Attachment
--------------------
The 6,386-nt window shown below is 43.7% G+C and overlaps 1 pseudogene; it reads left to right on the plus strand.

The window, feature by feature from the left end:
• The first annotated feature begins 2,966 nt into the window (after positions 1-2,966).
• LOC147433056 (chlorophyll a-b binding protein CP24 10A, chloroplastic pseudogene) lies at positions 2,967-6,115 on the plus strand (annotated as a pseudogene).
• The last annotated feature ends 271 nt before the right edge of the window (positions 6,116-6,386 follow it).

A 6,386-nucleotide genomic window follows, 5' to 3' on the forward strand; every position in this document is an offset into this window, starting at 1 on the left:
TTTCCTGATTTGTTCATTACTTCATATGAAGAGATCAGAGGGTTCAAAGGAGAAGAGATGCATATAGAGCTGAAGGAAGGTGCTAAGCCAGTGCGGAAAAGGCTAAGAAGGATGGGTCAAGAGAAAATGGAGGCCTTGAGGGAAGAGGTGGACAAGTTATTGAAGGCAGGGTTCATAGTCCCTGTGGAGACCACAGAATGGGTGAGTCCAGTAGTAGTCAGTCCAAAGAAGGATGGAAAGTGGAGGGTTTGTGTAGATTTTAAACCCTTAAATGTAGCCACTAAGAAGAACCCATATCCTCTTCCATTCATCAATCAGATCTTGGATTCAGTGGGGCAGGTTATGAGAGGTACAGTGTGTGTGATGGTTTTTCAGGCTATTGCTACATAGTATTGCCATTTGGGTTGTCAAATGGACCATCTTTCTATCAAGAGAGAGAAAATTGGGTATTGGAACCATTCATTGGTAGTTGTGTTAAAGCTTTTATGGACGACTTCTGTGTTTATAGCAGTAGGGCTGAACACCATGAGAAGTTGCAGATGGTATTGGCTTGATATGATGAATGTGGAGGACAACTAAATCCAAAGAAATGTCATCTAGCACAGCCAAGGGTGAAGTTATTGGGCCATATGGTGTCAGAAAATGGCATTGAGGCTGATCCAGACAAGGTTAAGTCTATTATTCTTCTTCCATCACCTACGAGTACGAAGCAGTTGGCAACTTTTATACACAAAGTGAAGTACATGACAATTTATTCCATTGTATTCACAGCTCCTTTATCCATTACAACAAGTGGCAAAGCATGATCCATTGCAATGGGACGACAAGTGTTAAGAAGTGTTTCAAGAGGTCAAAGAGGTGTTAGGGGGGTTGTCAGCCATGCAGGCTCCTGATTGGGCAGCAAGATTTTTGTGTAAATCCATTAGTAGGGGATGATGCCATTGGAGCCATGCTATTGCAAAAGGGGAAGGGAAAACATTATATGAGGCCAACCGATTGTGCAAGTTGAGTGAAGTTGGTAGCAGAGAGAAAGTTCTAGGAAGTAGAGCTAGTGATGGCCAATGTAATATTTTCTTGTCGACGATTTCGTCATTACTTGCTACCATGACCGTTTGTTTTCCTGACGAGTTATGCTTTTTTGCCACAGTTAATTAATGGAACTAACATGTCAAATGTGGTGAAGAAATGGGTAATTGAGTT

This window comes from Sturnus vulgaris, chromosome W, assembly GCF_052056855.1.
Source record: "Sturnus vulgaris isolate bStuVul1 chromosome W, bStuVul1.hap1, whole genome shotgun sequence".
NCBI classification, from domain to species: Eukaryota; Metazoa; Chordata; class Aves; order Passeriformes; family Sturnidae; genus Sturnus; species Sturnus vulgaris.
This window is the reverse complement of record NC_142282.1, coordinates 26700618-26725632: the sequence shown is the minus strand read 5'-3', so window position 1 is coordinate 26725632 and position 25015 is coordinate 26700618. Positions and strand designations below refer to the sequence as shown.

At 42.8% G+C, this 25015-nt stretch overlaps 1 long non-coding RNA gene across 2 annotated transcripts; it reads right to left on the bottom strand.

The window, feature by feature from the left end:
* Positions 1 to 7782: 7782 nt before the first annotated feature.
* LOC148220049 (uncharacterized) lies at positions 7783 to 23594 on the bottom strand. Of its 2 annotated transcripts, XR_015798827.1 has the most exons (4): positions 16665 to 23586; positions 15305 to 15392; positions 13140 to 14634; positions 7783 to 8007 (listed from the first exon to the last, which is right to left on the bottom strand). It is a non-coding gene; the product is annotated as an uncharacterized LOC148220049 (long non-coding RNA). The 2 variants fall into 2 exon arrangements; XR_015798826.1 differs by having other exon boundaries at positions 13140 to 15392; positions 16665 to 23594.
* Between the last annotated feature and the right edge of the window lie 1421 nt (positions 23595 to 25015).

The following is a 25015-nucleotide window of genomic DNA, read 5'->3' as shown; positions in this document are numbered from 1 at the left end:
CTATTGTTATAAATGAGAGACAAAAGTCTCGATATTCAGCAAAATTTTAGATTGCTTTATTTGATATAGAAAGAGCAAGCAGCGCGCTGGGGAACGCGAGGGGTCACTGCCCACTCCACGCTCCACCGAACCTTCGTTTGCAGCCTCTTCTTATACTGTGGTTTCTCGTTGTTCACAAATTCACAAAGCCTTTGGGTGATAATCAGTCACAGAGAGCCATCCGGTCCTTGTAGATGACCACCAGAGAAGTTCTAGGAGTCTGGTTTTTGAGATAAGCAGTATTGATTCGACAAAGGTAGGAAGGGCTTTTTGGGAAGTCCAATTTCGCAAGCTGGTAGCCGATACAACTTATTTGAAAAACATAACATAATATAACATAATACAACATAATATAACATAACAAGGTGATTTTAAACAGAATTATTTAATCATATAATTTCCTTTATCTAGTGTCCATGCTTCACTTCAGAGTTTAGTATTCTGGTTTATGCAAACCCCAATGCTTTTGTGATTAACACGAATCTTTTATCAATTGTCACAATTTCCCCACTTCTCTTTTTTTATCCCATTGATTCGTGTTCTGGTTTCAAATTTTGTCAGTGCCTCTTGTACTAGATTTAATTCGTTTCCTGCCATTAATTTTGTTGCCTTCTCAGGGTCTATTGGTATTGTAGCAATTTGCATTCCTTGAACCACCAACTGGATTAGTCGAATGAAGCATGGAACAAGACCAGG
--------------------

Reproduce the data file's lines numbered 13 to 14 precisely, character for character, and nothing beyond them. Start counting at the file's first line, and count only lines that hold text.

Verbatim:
The window, feature by feature from the left end:
* Positions 1 to 7782: 7782 nt before the first annotated feature.